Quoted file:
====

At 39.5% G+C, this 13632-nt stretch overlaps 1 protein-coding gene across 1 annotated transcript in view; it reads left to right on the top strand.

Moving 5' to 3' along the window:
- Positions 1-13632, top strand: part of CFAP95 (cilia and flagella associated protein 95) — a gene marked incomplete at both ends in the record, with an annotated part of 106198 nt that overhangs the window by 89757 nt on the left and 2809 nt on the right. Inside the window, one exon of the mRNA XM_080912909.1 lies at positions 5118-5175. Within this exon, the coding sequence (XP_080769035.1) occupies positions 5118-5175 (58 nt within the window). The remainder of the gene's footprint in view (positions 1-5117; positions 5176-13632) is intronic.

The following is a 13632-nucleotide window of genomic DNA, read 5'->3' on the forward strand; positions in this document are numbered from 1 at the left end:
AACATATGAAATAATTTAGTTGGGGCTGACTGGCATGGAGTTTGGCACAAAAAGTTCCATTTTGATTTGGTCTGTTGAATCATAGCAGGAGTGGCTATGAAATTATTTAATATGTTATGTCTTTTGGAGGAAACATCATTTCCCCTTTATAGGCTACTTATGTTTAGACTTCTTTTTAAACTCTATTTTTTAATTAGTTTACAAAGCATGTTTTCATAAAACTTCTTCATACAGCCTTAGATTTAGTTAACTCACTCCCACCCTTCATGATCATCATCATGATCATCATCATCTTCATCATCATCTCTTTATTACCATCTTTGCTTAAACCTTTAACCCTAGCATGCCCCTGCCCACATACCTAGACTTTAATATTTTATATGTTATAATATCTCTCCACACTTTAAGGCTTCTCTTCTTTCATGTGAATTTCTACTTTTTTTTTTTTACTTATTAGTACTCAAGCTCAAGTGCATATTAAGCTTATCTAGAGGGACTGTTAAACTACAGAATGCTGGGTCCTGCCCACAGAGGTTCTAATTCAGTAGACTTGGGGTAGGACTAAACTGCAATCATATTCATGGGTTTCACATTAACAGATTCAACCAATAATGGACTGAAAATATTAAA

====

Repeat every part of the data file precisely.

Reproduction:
At 39.5% G+C, this 13632-nt stretch overlaps 1 protein-coding gene across 1 annotated transcript in view; it reads left to right on the top strand.

Moving 5' to 3' along the window:
- Positions 1-13632, top strand: part of CFAP95 (cilia and flagella associated protein 95) — a gene marked incomplete at both ends in the record, with an annotated part of 106198 nt that overhangs the window by 89757 nt on the left and 2809 nt on the right. Inside the window, one exon of the mRNA XM_080912909.1 lies at positions 5118-5175. Within this exon, the coding sequence (XP_080769035.1) occupies positions 5118-5175 (58 nt within the window). The remainder of the gene's footprint in view (positions 1-5117; positions 5176-13632) is intronic.

The following is a 13632-nucleotide window of genomic DNA, read 5'->3' on the forward strand; positions in this document are numbered from 1 at the left end:
AACATATGAAATAATTTAGTTGGGGCTGACTGGCATGGAGTTTGGCACAAAAAGTTCCATTTTGATTTGGTCTGTTGAATCATAGCAGGAGTGGCTATGAAATTATTTAATATGTTATGTCTTTTGGAGGAAACATCATTTCCCCTTTATAGGCTACTTATGTTTAGACTTCTTTTTAAACTCTATTTTTTAATTAGTTTACAAAGCATGTTTTCATAAAACTTCTTCATACAGCCTTAGATTTAGTTAACTCACTCCCACCCTTCATGATCATCATCATGATCATCATCATCTTCATCATCATCTCTTTATTACCATCTTTGCTTAAACCTTTAACCCTAGCATGCCCCTGCCCACATACCTAGACTTTAATATTTTATATGTTATAATATCTCTCCACACTTTAAGGCTTCTCTTCTTTCATGTGAATTTCTACTTTTTTTTTTTTACTTATTAGTACTCAAGCTCAAGTGCATATTAAGCTTATCTAGAGGGACTGTTAAACTACAGAATGCTGGGTCCTGCCCACAGAGGTTCTAATTCAGTAGACTTGGGGTAGGACTAAACTGCAATCATATTCATGGGTTTCACATTAACAGATTCAACCAATAATGGACTGAAAATATTAAA